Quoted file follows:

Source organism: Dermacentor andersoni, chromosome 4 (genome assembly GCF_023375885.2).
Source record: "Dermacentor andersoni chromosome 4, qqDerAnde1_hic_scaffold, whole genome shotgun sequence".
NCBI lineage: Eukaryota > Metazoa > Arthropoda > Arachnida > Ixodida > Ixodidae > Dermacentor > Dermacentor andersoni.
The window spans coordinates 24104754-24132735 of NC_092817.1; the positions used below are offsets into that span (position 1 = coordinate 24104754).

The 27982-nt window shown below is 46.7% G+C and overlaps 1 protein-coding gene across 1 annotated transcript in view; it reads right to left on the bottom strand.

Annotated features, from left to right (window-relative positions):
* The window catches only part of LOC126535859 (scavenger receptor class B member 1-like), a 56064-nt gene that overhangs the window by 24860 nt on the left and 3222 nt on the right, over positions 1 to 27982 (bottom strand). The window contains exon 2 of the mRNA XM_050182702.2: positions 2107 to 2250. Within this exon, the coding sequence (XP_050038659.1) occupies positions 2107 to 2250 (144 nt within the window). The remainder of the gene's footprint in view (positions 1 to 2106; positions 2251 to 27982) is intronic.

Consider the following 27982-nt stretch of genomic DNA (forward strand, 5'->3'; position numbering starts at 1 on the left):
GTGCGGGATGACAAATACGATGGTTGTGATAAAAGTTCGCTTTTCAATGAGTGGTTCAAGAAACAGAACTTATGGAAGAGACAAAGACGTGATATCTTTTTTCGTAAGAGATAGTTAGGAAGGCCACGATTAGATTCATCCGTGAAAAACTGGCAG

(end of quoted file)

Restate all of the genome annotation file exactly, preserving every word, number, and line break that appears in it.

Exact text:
Source organism: Dermacentor andersoni, chromosome 4 (genome assembly GCF_023375885.2).
Source record: "Dermacentor andersoni chromosome 4, qqDerAnde1_hic_scaffold, whole genome shotgun sequence".
NCBI lineage: Eukaryota > Metazoa > Arthropoda > Arachnida > Ixodida > Ixodidae > Dermacentor > Dermacentor andersoni.
The window spans coordinates 24104754-24132735 of NC_092817.1; the positions used below are offsets into that span (position 1 = coordinate 24104754).

The 27982-nt window shown below is 46.7% G+C and overlaps 1 protein-coding gene across 1 annotated transcript in view; it reads right to left on the bottom strand.

Annotated features, from left to right (window-relative positions):
* The window catches only part of LOC126535859 (scavenger receptor class B member 1-like), a 56064-nt gene that overhangs the window by 24860 nt on the left and 3222 nt on the right, over positions 1 to 27982 (bottom strand). The window contains exon 2 of the mRNA XM_050182702.2: positions 2107 to 2250. Within this exon, the coding sequence (XP_050038659.1) occupies positions 2107 to 2250 (144 nt within the window). The remainder of the gene's footprint in view (positions 1 to 2106; positions 2251 to 27982) is intronic.

Consider the following 27982-nt stretch of genomic DNA (forward strand, 5'->3'; position numbering starts at 1 on the left):
GTGCGGGATGACAAATACGATGGTTGTGATAAAAGTTCGCTTTTCAATGAGTGGTTCAAGAAACAGAACTTATGGAAGAGACAAAGACGTGATATCTTTTTTCGTAAGAGATAGTTAGGAAGGCCACGATTAGATTCATCCGTGAAAAACTGGCAG